Some may pick fault with Brooks for not having an explanation in the novel for the zombie outbreak, but I think this may be realistic. It takes a while to determine the origins of a disease. Some may recall when A.I.D.S. was first discovered. People were infected with a disease, but doctors didn’t know exactly why the people were being infected. “In the early days, the CDC did not have an official name for the disease, often referring to it by way of the diseases that were associated with it…” (See “HIV/AIDS”.) Later, it was called A.I.D.S. World War Z is less about providing an explanation for zombies, but more about the human spirit to survive.
To sum up World War Z, I’d say it has heart, brains, and brawn – all of which are required for humanity to survive.
(Note: Some readers may be wondering, so I thought I’d address this now. Yes, I read this book before watching the movie version. In fact, this book has been lying on my bookshelf for a good while before the movie was announced. When it comes to movies based on books, I prefer to read the book first because I like to know what the original creator of the story intended. After, I will review a movie based on other factors than for a book. This is simply because movies and books while both intending on telling a story do so in different ways. They are different mediums, and therefore have different techniques and methods for telling a story and for being artistic. That being said, I did watch World War Z and the jury is still out. There’s supposed to be a sequel later, and it’ll be interesting to see what happens in it.)
My site: feyMorgaina.
Fires of Azeroth by C.J. Cherryh is the third book in The Morgaine Saga omnibus. In this story, Morgaine and Vanye travel to a world where Qhal and Man co-exist peacefully. However, Morgaine and Vanye are pursued by their enemies from the previous story and it’s only a matter of time before their enemies bring disaster to this peaceful world where Morgaine and Vanye have taken refuge. Morgaine has not forgotten her mission though. However, this peaceful world has a few secrets of its own.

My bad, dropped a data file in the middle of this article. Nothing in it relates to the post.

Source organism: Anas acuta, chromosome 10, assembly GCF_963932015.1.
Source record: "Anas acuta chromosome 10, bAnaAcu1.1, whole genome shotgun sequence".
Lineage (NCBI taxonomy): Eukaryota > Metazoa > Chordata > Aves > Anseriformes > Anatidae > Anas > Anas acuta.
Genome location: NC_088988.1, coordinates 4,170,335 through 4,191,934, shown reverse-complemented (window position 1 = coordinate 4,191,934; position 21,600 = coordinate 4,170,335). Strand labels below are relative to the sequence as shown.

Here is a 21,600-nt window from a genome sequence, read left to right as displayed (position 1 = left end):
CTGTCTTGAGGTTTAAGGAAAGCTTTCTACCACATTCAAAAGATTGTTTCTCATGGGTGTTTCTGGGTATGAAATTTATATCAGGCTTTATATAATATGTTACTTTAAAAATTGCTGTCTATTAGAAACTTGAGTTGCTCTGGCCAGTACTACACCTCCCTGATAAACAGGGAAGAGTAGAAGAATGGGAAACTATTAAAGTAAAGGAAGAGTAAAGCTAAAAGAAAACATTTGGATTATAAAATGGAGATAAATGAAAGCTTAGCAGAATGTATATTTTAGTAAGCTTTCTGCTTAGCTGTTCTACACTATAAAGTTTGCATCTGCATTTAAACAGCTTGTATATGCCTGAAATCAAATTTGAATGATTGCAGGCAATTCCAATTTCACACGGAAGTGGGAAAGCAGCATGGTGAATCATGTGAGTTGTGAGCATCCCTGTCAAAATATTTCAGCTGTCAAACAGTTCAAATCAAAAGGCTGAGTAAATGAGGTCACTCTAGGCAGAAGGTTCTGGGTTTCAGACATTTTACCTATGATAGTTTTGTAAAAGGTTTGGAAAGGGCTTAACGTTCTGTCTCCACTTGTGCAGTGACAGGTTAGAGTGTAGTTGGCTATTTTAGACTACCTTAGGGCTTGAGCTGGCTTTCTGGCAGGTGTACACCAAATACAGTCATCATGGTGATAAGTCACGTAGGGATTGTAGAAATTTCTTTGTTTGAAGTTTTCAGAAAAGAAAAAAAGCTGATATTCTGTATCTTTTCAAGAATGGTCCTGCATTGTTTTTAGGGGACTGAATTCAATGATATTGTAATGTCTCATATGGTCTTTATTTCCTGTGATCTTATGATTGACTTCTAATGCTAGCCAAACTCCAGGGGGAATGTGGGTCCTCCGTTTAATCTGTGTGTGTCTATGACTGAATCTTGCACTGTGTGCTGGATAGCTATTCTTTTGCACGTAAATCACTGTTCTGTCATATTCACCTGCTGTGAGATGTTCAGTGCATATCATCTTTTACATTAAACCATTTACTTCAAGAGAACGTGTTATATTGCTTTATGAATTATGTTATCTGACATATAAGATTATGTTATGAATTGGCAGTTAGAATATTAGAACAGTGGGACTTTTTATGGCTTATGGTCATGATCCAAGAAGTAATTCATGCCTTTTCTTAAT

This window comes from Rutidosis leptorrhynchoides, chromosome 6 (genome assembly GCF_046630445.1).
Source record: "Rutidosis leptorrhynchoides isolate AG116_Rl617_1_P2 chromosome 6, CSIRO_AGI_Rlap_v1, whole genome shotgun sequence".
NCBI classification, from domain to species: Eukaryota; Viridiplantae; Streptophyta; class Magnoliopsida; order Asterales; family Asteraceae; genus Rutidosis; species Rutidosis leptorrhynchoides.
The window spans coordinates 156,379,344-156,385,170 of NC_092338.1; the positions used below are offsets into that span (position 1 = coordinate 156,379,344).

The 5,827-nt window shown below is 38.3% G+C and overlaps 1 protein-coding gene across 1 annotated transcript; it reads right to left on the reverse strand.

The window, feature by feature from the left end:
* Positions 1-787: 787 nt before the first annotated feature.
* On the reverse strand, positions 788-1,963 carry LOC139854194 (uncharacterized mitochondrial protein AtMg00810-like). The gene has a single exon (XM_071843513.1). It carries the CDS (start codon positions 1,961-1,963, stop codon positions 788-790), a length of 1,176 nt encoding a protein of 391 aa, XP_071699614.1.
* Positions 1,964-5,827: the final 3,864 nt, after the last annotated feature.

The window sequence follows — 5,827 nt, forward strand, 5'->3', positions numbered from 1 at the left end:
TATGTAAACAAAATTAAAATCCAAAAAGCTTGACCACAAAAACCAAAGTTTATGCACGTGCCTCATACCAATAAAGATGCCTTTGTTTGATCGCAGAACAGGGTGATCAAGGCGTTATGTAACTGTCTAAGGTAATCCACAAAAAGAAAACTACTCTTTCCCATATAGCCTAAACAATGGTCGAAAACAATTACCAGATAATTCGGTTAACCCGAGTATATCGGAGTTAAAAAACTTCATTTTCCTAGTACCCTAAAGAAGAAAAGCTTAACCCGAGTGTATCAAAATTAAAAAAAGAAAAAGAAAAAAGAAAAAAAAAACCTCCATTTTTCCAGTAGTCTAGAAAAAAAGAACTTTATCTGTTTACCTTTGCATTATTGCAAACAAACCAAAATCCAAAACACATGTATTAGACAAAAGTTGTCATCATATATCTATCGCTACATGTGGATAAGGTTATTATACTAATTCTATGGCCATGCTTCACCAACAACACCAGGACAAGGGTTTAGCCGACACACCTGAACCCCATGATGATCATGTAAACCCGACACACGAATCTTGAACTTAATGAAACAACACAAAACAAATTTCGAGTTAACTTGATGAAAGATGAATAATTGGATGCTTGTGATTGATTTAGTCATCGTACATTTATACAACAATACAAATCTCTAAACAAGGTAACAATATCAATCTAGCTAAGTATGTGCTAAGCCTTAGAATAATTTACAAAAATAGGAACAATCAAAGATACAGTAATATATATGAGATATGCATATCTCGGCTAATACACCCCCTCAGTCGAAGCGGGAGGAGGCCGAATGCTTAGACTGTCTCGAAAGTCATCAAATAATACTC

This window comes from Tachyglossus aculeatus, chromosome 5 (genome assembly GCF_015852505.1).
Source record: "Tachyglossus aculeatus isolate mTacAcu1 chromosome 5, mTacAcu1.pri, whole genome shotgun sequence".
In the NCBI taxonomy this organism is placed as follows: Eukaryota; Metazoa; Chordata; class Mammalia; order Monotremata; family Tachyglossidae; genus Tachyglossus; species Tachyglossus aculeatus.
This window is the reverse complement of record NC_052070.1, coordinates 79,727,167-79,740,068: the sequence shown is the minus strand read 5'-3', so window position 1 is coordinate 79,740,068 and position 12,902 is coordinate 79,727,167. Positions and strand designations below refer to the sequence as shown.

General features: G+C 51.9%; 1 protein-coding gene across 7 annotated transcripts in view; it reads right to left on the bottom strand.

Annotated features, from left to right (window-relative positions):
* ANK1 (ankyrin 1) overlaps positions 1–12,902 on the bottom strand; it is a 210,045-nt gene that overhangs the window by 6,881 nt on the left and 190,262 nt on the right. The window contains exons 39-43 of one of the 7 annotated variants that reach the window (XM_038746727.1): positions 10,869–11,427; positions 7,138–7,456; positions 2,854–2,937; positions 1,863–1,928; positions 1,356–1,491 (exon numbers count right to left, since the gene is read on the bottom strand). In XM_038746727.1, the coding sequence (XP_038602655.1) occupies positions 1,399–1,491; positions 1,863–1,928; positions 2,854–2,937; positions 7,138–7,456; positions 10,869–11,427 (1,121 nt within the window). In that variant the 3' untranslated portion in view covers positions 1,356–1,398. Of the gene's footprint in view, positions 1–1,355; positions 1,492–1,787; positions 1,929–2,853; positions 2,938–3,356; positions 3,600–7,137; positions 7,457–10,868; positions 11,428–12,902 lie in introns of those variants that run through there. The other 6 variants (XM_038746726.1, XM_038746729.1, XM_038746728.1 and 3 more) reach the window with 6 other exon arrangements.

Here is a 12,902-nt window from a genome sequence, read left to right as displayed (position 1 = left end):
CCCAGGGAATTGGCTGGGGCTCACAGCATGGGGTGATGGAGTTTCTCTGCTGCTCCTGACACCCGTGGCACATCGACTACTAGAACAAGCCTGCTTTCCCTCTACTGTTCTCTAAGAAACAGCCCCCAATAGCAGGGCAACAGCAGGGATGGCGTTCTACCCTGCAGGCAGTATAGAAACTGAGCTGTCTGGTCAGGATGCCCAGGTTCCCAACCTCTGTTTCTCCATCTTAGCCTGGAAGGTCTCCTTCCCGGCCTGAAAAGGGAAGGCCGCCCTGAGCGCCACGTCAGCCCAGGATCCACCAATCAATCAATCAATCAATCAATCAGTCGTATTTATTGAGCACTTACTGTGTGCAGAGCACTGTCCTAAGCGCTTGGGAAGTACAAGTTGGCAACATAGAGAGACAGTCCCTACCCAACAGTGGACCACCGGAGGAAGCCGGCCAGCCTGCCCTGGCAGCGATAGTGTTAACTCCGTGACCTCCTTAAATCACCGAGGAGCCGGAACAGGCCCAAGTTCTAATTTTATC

While Fires of Azeroth isn’t the ultimate conclusion to Morgaine’s mission, it concludes Vanye’s story. Indeed, The Morgaine Saga is much more about Vanye’s personal quest and development than about Morgaine’s mission. If anything, Morgaine’s mission allows Vanye’s character to grow. The fact that Morgaine’s mission has not yet been completed might be the reason why nearly ten years later C.J. Cherryh wrote a fourth novel, Exile’s Gate, for the series.
Overall, The Morgaine Saga is an interesting read. There is more sense of completion having read all the books in the omnibus than just the first novel. The only criticism I have is that Morgaine’s universe feels quite empty. I realize this may be because she is travelling through the Gates in order to close or destroy them, but I keep wondering why she ends up on worlds that have very little or no advanced technology besides the Gates and items related to the Gates. Cherryh does a decent job of character-building in this series, but I think that there could be more world-building. I also wonder what’s happening back at the Union Science Bureau.
In any case, I’m not sure if I’m going to read Exile’s Gate. I wanted to read this omnibus since it was Cherryh’s early writing. The other novels written in the same time period are Brothers of Earth and Hunter of Worlds. I, however, am wanting to get back to her Alliance-Union Universe with the novel Merchanter’s Luck.
Gormenghast is the sequel to Mervyn Peake’s Titus Groan. Titus Groan is the 77th Earl of Gormenghast. In Gormenghast, we follow Titus’ upbringing starting from the age of seven. Titus was age two at the end of Titus Groan; thus, some time has elapsed between novels. Gormenghast starts out by accounting for those who died in the previous novel and those who are still living. At this point, everyone in the novel is still unaware as to who the mastermind is behind the tragedies in the previous novel. Life continues on in Gormenghast, but with this eerie feeling that something tragic might happen again.
I read Titus Groan back in 2008. I started Gormenghast afterwards simply because I was curious about what would happen to Titus Groan. It took me quite a while to finish Gormenghast simply because I kept getting bored early on. Even after finishing the novel, I’m still not entirely sure how important some of the passages were. Indeed, some of the characters aren’t even integral to the conclusion of the story. Yet despite this criticism, there’s something to be said for Peake’s writing. It’s brilliant. When you’re not bored by wondering why you’re reading about this character and what’s his importance, you can get quite lost in Peake’s writing. Obviously, it’s easier to do when you’re reading about a character you’re interested in (i.e., Titus Groan) or when reading about the main plot (“got to catch that villain”). As I wrote previously, “I think I am still wrapping my head around the gothic eeriness of Mervyn Peake’s story.” (See “Book Nook”) Towards the end of the novel, you get a good sense of Titus Groan. He is a tragic character in a way. Although he’s lived through tragedies, it’s clear they have an impact on him emotionally.
The final novel in this trilogy is Titus Alone. At first I thought I would read the whole trilogy, but I’m not sure about the final novel. Gormenghast did seem to drag a little in some places, and that makes me hesitant to read the third novel. I think it will just depend on how much I want to find out what happens next to Titus Groan.
More articles on Pneumatised!
All blog entries copyright C.J. Chow.
Tumblr Posts and Reblogs by feyMorgaina
More posts on Pneumatic Blogging